When sudden cardiac arrest occurs, it is important to keep oxygenated blood flowing to the brain and vital organs, so it’s vital that bystanders start cardiopulmonary resuscitation (CPR) along with calling emergency services and using an automated external defibrillator (AED) to restart the heart. However, performing CPR on an infant or child is different to performing it on an adult. Here’s some insight into the different forms of CPR and how to apply them.
Firstly, if you are ever in a situation where CPR is needed, contact emergency services first so that responders can reach you as quickly as possible. They can also stay on the line with you, helping you through the situation.
Adult CPR is the version that most of us are familiar with, whether it’s from TV or a First Aid course. Here’s what to do:
Hands-Only CPR (Bystander CPR)
- First, place the heel of your hand, palm down, on the centre of the person’s chest. Place your other hand on top, interlocking your fingers.
- Position yourself with your arms straight, elbows locked, and your shoulders in line with your hands.
- Use your body weight to press straight down, compressing the chest by 5-6cm.
- Keeping your hands on the chest, release the compression and allow the chest to return to its normal position.
- Repeat at 100 compressions per minute, keeping a rhythm in your head. A good song to follow in your mind is Stayin’ Alive from the Bee Gees.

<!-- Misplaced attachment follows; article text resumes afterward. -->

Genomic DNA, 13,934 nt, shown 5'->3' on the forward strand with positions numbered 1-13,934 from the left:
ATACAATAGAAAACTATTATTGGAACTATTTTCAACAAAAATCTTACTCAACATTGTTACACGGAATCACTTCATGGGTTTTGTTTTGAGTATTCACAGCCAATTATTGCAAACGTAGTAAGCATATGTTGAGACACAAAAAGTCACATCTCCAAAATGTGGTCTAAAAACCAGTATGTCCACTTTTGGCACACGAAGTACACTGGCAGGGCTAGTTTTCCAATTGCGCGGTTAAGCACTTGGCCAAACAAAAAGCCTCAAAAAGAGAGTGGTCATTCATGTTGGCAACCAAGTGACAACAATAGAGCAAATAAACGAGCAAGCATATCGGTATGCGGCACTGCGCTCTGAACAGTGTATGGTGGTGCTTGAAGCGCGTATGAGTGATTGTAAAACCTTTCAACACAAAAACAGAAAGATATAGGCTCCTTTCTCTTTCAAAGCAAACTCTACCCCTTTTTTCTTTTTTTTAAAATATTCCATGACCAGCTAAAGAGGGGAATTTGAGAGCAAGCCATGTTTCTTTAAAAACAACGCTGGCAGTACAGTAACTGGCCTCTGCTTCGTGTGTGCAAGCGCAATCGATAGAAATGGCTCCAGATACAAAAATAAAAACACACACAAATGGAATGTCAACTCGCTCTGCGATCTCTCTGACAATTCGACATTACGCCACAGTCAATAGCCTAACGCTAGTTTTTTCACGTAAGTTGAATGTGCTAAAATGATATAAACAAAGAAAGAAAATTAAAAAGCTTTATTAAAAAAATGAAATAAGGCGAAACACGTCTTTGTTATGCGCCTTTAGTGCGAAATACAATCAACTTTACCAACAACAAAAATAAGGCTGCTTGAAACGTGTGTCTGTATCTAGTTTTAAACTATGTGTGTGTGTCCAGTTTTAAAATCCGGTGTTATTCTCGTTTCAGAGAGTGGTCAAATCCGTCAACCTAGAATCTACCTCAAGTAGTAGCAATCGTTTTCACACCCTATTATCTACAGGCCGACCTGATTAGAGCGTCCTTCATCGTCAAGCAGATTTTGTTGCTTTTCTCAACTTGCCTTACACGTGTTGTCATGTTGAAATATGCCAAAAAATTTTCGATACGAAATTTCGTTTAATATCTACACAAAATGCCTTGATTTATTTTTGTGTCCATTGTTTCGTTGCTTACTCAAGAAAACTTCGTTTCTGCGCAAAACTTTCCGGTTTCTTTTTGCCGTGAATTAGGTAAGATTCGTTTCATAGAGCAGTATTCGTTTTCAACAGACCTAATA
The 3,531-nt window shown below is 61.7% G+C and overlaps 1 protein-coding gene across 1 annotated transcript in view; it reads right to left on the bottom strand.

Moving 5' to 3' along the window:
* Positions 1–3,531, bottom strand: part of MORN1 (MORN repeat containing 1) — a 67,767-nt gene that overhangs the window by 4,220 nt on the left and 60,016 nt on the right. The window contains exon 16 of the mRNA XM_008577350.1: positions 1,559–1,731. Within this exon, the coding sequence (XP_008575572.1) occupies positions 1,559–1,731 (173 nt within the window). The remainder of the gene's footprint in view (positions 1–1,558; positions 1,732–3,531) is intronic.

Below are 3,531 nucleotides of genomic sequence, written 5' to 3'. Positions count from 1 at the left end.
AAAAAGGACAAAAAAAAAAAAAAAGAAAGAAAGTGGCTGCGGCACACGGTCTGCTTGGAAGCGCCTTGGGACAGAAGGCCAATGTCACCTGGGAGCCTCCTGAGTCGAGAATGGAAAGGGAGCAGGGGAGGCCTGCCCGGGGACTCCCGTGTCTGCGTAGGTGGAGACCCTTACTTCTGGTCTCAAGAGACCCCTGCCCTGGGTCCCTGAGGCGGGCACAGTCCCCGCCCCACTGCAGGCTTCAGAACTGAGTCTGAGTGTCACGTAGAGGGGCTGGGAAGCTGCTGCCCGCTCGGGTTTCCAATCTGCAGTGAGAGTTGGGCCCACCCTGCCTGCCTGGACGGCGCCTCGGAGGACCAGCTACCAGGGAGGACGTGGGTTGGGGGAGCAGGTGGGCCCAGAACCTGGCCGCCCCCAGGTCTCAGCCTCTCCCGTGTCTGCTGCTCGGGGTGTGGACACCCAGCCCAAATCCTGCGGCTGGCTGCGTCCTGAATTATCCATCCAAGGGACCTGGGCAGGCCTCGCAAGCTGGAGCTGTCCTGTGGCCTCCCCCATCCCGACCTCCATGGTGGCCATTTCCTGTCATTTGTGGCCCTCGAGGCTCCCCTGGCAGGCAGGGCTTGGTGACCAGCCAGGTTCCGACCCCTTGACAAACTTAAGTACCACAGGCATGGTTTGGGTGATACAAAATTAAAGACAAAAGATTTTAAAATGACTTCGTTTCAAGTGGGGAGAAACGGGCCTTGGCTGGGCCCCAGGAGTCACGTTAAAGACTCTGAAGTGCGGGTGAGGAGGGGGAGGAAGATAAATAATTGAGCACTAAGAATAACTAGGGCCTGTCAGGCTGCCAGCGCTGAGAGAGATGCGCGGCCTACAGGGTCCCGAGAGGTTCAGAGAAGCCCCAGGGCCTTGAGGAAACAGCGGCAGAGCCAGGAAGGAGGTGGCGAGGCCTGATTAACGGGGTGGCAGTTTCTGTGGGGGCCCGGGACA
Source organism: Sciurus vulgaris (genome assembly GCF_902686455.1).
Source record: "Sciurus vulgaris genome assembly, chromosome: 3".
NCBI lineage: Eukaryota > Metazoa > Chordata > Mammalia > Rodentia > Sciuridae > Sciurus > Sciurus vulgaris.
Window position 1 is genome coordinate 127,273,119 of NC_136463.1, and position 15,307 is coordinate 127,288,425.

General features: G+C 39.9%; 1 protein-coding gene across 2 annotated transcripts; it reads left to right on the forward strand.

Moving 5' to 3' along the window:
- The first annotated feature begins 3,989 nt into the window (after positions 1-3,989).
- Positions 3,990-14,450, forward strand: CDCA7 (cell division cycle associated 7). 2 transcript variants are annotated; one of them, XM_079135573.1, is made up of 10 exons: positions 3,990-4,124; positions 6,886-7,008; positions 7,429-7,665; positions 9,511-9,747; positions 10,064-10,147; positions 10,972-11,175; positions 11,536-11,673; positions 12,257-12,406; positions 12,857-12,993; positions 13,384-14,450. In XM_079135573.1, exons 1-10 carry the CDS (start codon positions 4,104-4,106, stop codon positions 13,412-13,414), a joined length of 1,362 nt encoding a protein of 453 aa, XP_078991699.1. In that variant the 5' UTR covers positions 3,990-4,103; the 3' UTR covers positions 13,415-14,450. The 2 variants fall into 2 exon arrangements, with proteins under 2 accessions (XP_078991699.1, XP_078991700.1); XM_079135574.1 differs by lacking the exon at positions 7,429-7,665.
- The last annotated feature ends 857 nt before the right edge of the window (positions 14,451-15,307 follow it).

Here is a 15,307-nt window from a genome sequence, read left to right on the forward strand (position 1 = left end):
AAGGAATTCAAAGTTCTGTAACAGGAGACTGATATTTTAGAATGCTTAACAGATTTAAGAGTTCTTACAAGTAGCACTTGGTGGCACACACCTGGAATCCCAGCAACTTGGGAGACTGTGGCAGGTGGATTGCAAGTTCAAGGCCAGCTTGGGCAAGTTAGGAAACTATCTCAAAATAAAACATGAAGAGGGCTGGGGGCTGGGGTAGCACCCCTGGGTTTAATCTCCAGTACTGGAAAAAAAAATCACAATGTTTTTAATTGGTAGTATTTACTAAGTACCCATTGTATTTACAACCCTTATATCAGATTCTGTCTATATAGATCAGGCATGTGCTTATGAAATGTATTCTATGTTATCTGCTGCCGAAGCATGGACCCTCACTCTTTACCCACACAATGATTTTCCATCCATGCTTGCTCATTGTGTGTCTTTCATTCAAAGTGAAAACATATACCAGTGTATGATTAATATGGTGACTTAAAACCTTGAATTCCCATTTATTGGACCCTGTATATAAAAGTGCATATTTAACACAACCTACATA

This will keep the oxygenated blood that is in the person’s body flowing to vital organs.
Due to their different physiology, bone density and musculature, child CPR should be practiced on children up to the age of 8.
- Chest compressions should be much more gentle, compressing the chest 3-4 cm.
- For small children, only use one hand to perform chest compressions.
Because of their small and fragile body, it is especially critical for CPR to begin as quickly as possible on infants who are not breathing.
- Place two fingers on the centre of the chest and compressing firmly at 100-120 beats per minute, compressing the chest by 3cm.
- Fully remove your fingers or hand from the chest between each compression to allow the chest to expand back to its normal position.
Always Call for an AED
In addition to calling emergency services immediately, it is vital to call for an AED, as this is the only way to restore normal heart rhythm in an adult or child in SCA. AEDs are typically available in public spaces as well as schools, factories, medical clinics, gyms and office buildings.
AEDs generally have settings for both adults and children, which come with different electrode pads to supply the defibrillation. These AEDs will also instruct you through the CPR process itself, helping you keep rhythm and then alerting you to stand clear when the shock is supplied.
If you are working with an AED that does not have a paediatric setting, use it anyway. For infants and small children under 8 years old, place a single electrode pad in the centre of their chest and one on the back, aligned with the front pad, and follow the voice prompts from the AED.
AED and CPR Training for Everyone
DefibsPlus is a leading supplier of AEDs, AED batteries and storage in Australia. In addition to helping you find the right defibrillator for your home or organisation, we can also supply you with defibrillator and CPR training through our HeartSmart program, empowering you to act and save a life in the event of SCA.